[rrd-developers] Re: status of threaded RRDTool and Perl

Peter Stamfest peter at stamfest.at
Sat Nov 26 13:58:31 MET 2005


On Sat, 26 Nov 2005, Ole Bjørn Hessen wrote:

> Eric ZYLBERSTEJN <ezylby at yahoo.fr> writes:
>> Implementing the thread safe API is of course possible
>> in XS. It requires a little bit more coding because
>> the API is not as generic as before.
>> Since some parameters are now required and in a
>> specific order, it could break a lot of the present
>> Perl code. One way to circumvent that could be to keep
>> the low level MT implementation in XS and offer a
>> compatible higher layer in Perl which decodes the
>> variable arguments list and calls the lower layer.
> Yes, I came to the same conclusion. But there's a but here. Only a few
> of these functions are thread-safe yet.
> Perhaps the best way is to start on a new XS perl-binding exposing the
> low level function in a new module with different names so it can be
> extended one by one function until it is finished.
> I startet on a RRDts.pm and perl-shared-thread/RRDts.xs binding below
> defining rrd_error_r, rrd_update_r and rrd_create_r, but I'm not sure
> if I want to do more than this.

I just want to shed some light on the initial issues with RRD 
thread-safety, maybe this points anybody going down that road in the 
right direction:

When I did the initial thread safety support for RRD, I did look at many 
other RRD functions to check if I could make them thread safe as well, but 
for the following reasons I couldn't and didn't:

* Most operations other than rrd_update, rrd_error (and rrd_create, to
   support the software I needed the thread support for initially) are
   operations that _normally_ do not get used that heavily/often, so I
   envisioned that most people could live with the restriction to use
   those functions in a non-threaded environment only. One very notable
   exception to this is rrd_graph, which could not be made thread-safe due
   to the next reason.

* Most of the functions in their initial state are/were inherently
   non-thread safe, due to the use of third party libraries with unknown
   thread-safety status and the use of known non thread-safe library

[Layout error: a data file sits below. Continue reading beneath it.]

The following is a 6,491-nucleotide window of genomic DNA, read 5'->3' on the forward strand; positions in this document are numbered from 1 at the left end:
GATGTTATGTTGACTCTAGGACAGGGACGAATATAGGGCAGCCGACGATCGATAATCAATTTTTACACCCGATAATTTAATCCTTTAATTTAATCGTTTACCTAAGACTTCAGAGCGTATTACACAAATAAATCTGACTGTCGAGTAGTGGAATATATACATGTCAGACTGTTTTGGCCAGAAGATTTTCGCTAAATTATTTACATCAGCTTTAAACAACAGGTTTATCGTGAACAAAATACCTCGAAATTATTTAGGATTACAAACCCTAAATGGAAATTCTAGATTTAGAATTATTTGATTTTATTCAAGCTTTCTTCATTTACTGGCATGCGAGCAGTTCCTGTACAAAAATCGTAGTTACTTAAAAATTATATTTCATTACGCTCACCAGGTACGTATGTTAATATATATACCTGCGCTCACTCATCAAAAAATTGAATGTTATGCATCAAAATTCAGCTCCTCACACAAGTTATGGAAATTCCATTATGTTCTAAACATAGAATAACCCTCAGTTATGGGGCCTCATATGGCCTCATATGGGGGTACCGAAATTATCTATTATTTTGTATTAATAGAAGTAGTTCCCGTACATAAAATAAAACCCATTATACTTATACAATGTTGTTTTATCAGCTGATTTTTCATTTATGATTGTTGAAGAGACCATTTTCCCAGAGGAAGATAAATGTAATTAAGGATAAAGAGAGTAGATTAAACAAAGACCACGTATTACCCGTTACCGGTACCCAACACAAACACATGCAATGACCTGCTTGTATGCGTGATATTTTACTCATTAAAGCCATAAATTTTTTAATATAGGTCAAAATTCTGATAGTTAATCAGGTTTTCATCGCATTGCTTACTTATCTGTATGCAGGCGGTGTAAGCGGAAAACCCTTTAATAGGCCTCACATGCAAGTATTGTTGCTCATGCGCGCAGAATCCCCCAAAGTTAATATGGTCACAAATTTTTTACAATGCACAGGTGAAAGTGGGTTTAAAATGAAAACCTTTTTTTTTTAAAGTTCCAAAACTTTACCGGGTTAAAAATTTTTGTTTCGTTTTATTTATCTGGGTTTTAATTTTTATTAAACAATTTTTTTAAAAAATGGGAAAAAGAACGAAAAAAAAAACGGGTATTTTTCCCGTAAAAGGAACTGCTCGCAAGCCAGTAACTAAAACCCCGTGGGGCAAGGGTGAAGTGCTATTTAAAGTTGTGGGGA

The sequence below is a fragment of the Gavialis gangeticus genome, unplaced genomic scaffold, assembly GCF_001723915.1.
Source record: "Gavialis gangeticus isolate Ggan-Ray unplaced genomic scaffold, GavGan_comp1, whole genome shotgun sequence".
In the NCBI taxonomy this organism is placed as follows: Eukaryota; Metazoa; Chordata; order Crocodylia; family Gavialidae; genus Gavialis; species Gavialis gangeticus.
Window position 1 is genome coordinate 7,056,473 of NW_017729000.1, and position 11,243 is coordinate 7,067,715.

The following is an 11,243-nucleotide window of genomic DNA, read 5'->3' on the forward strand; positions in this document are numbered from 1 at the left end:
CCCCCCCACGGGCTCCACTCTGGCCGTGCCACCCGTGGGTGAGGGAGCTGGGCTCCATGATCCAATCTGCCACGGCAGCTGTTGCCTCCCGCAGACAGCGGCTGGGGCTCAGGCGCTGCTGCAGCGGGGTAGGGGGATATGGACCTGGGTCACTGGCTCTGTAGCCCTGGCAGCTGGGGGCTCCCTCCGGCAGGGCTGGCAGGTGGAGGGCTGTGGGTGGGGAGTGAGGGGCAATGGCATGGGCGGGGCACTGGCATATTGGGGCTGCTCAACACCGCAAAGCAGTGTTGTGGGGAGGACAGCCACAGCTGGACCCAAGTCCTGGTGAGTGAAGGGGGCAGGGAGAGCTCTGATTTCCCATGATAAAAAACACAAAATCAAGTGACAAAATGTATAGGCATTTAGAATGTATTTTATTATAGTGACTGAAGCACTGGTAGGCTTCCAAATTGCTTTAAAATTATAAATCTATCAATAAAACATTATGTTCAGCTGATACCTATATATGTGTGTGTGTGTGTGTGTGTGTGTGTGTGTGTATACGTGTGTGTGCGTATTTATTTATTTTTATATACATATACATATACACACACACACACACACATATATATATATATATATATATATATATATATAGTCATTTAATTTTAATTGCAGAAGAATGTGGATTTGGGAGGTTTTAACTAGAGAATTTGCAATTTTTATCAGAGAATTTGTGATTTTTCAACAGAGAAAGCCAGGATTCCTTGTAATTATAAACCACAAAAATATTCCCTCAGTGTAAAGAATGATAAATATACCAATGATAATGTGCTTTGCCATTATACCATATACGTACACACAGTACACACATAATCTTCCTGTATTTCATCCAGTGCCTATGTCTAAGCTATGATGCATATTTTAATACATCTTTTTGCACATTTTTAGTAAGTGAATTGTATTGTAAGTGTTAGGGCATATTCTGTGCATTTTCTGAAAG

functions. For those cases where both apply, I did not try hard to take
   care of solvable issues.

* I did think of RRD language bindings (I am using RRD with perl in one
   project), but at that time perl wasn't multithreaded by itself, so there
   was no immediate need for this.

One (seemingly) possible solution for perl would be to introduce a kind of 
"Big RRD lock" (like ye olde Big-Kernel-Lock in linux) and protect all 
currently non-thread safe operations with it. However, this does not solve 
the problem when this code gets embedded in a multi-threaded environment, 
because RRD code might then get in the way of other code using non-thread 
safe library calls. True, there shouldn't be any such code in a 
multi-threaded environment anyway, but think of using a second perl module 
that does the same dirty trick....

The only real solution would be to re-evaluate all the RRD functions to 
check for their current thread-safety status. Maybe the used 3rd party 
libraries have become thread-safe in the meantime and thus some more RRD 
functions can be _r'ed without much trouble.

Another possible solution that comes to mind would be to use a helper 
process (not thread) that does all the dirty RRD work. It would be 
single-threaded and non-thread-safe operations would simply be queued for 
the helper, but this scenario seems rather complex (but doable). If 
anybody wants to try this, it might make sense to make that helper generic 
enough so that it can be used for multiple language bindings. This helper 
would over time be uses less and less, until everything RRD has been made 
thread safe.


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